Growing up in Montana, we always heard about “multiple use” for our National Forests. When I was a kid in the 1950s and 1960s, that meant: Hiking, backpacking, wildlife viewing, hunting, grazing, and fishing.
In the 1970s, 1980s, and 1990s, however, we saw more and more National Forest wildlands converted into single uses: Roads, clearcuts, same-species tree plantations, scars from off-road vehicles, open pit mines, and toxic mine waste dumps.
Now, two-thirds of the National Forest nearest my home have been developed. We who grew up here have firsthand knowledge that roadless wildlands are fast disappearing. Roads on National Forests in Montana increased from 8,600 miles in 1945 to 32,900 miles in 1997. Nationally, the Forest Service is now overwhelmed by more than 380,000 miles of roads, eight times larger than the entire Interstate highways system!
Northern Rockies residents now know that we need to retain our dwindling public wildlands. In that light, I am a strong supporter of the Northern Rockies Ecosystem Protection Act (NREPA), which protects 24 million acres of National Forest roadless areas in Montana, Idaho, northwestern Wyoming, eastern Oregon, and eastern Washington (text at: click here ).
Montana’s far-right Rep. Denny Rehberg got a lot of ink in Western states with his recent tirade ( http://www.newwest.net/pdfs/testimony_rehberg.pdf ) against NREPA (H.R. 980) and his mean-spirited attack upon New York’s Rep. Carolyn B. Maloney, who is sponsoring the Act along with 90 other members of Congress.
Rehberg claims “96 percent of us who live in these areas oppose this bill.”
In reality, 78 percent of all Montanans support full protection for our remaining National Forest roadless wildlands. Montanans overwhelmingly favor the “Roadless Conservation Rule” that safeguarded the 6.4 million acres included in NREPA.
The Roadless Conservation Rule received the most public participation of any proposed federal regulation in the nation’s history. In Montana alone, 34 hearings were held, while over 600 hearings were held throughout the country.
More than 1.6 million wrote comments on roadless protection. An overwhelming majority – 78 percent of Montanans and 95 percent of Americans – supported full protection for our roadless wildlands.
Rehberg claims that NREPA “federalizes” these wildlands and that “bills like NREPA create more federally controlled land.” Apparently, Rehberg does not know basic American history: His fellow Republican, President Theodore Roosevelt “federalized” these lands in 1907, over 100 years ago!
Rehberg evokes the most passion with his stirring defense of gun rights. “There’s a new concern looming in the minds of the folks around Montana and the country,” he warns. “There aren’t many things folks in the Northern Rockies care more about than their Second Amendment rights. Bills like NREPA create more federally controlled land, but they don’t guarantee Second Amendment rights on that land.”
Huh? Rehberg is a land developer and spokesman for big oil. Were he a hunter, he would know that, since roadless wildlands provide the best habitat, they are preferred for big game hunting. With guns! Has Rehberg ever heard of the Bob Marshall Wilderness Area, our region’s hunting Mecca?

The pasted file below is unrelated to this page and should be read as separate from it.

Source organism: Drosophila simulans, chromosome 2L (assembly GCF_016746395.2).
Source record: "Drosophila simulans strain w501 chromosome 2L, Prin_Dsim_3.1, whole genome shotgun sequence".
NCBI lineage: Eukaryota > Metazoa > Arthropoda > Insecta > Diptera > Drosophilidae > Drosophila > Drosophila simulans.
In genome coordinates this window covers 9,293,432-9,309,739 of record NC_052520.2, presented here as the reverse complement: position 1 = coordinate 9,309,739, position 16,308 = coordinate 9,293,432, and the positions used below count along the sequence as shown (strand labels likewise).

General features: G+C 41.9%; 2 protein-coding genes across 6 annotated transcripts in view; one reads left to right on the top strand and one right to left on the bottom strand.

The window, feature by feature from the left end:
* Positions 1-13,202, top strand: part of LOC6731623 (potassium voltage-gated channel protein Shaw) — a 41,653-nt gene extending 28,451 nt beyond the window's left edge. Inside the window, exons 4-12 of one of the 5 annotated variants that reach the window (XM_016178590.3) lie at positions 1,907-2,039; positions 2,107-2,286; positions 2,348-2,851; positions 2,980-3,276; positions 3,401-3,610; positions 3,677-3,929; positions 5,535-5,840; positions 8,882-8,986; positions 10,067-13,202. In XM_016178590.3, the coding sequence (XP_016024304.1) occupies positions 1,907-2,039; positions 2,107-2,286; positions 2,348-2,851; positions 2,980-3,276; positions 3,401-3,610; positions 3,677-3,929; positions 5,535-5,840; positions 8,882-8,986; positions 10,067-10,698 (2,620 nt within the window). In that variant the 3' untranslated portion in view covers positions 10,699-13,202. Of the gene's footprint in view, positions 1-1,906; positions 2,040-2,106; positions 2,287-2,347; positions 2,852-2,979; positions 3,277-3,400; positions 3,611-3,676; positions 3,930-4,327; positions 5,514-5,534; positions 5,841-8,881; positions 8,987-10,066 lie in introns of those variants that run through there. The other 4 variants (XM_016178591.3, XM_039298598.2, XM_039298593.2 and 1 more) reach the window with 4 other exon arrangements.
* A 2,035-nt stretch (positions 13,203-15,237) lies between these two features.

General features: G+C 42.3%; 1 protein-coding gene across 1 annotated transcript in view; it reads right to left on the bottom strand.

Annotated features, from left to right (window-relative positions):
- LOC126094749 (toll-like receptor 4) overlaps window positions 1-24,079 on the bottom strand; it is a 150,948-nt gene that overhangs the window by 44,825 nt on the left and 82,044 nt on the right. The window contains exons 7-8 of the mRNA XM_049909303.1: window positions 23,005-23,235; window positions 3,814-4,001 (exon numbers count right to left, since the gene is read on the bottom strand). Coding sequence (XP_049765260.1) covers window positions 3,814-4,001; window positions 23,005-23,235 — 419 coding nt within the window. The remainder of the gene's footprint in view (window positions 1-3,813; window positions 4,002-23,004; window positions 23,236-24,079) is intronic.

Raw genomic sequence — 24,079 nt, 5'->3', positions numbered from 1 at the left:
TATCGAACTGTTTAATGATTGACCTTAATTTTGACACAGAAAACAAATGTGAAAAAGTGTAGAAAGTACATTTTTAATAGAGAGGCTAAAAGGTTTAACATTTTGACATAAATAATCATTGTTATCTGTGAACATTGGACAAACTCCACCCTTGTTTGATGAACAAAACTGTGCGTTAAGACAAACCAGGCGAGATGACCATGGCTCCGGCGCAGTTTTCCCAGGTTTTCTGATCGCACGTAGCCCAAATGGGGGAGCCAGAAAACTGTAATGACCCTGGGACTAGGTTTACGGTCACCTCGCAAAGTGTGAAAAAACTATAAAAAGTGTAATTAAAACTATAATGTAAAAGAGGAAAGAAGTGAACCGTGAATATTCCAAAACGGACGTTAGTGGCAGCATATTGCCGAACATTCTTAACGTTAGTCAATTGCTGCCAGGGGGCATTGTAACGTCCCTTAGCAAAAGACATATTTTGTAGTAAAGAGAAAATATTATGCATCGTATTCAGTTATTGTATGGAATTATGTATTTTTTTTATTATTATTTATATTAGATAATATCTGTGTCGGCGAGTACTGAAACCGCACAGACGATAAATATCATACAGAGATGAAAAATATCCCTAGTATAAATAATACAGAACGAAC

Montana has the best hunting season in the country, and it’s not by accident. Our five-week-long season is due directly to the prime habitat provided by 6.4 million acres of wildlands. Hunters and anglers want these lands protected!
Rehberg is just plain WRONG when he claims Montanans do not support these priceless wildlands. Rehberg is WRONG when he says we don’t appreciate their pure water, clean air, and abundant fish and wildlife. Rehberg is WRONG when he claims Montanans want to destroy these public wildlands with taxpayer-subsidized road-building, logging, mining, and other development.
Despite Rehberg’s claims: Private land is NOT affected by NREPA; grazing and existing mining claims are NOT changed; gun rights are NOT taken away; and sustainable logging outside roadless areas will continue.
We’re NOT talking about already-developed national forestlands. These are federally-inventoried ROADLESS AREAS, for God’s sake! They have been wild for millennia. Their remaining so will not bring about apocalypse.
Rehberg apparently has no concept of leaving future generations a public lands legacy. Our future citizenry will need these wildlands for psychological, spiritual, scientific, economic, educational, biological, ecological, and societal well-being.
The biggest lie that Rehberg and other extremists perpetuate is that NREPA is “top-down” management, forced upon us locals by “outsiders.” First, these National Forest wildlands belong to ALL Americans, not just local anti-wilderness rednecks.
More importantly, Rehberg is just plain wrong about NREPA’s origins. After consulting with numerous conservation organizations, wildlife biologists, and others, I wrote the first two drafts of what-was-to-become the Northern Rockies Ecosystem Protection Act in 1986 and 1987. Born and raised in Helena, I am hardly an “outsider.”
Contrary to Rehberg’s assertions, NREPA is a homespun vision for the Northern Rockies. It was brainstormed and written by political leaders, economists, scientists, business owners, sportsmen, sportswomen, and concerned residents who fully recognized the need for, and the benefits of, protecting the incomparable Northern Rockies ecosystem -- the ONLY place in the lower 48 states where all native species and wildlife still remain.
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